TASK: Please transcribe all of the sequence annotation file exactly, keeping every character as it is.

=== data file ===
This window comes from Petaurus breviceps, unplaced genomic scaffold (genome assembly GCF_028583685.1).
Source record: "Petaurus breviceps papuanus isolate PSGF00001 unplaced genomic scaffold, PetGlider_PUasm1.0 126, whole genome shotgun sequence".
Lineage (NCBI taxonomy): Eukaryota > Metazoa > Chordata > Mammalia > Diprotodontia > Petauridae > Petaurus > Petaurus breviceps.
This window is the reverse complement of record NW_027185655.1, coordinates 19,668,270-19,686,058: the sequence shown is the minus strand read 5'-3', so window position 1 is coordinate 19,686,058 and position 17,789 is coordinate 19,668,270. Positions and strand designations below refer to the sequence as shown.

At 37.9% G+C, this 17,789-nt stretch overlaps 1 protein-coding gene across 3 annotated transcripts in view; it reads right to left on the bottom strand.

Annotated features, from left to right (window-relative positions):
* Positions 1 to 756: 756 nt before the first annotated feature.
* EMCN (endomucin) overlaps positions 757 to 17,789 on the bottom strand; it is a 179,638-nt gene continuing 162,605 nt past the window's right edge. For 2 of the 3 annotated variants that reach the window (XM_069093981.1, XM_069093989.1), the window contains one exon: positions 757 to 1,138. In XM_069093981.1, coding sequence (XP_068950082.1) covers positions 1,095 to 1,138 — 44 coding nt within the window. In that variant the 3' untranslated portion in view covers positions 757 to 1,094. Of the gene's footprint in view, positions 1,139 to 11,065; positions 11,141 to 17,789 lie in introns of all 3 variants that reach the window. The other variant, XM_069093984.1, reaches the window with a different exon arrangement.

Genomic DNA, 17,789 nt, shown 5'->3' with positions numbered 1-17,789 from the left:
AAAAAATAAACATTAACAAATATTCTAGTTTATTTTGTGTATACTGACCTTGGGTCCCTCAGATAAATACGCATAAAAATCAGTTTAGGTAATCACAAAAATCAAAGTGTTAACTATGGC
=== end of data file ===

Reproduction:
This window comes from Petaurus breviceps, unplaced genomic scaffold (genome assembly GCF_028583685.1).
Source record: "Petaurus breviceps papuanus isolate PSGF00001 unplaced genomic scaffold, PetGlider_PUasm1.0 126, whole genome shotgun sequence".
Lineage (NCBI taxonomy): Eukaryota > Metazoa > Chordata > Mammalia > Diprotodontia > Petauridae > Petaurus > Petaurus breviceps.
This window is the reverse complement of record NW_027185655.1, coordinates 19,668,270-19,686,058: the sequence shown is the minus strand read 5'-3', so window position 1 is coordinate 19,686,058 and position 17,789 is coordinate 19,668,270. Positions and strand designations below refer to the sequence as shown.

At 37.9% G+C, this 17,789-nt stretch overlaps 1 protein-coding gene across 3 annotated transcripts in view; it reads right to left on the bottom strand.

Annotated features, from left to right (window-relative positions):
* Positions 1 to 756: 756 nt before the first annotated feature.
* EMCN (endomucin) overlaps positions 757 to 17,789 on the bottom strand; it is a 179,638-nt gene continuing 162,605 nt past the window's right edge. For 2 of the 3 annotated variants that reach the window (XM_069093981.1, XM_069093989.1), the window contains one exon: positions 757 to 1,138. In XM_069093981.1, coding sequence (XP_068950082.1) covers positions 1,095 to 1,138 — 44 coding nt within the window. In that variant the 3' untranslated portion in view covers positions 757 to 1,094. Of the gene's footprint in view, positions 1,139 to 11,065; positions 11,141 to 17,789 lie in introns of all 3 variants that reach the window. The other variant, XM_069093984.1, reaches the window with a different exon arrangement.

Genomic DNA, 17,789 nt, shown 5'->3' with positions numbered 1-17,789 from the left:
AAAAAATAAACATTAACAAATATTCTAGTTTATTTTGTGTATACTGACCTTGGGTCCCTCAGATAAATACGCATAAAAATCAGTTTAGGTAATCACAAAAATCAAAGTGTTAACTATGGC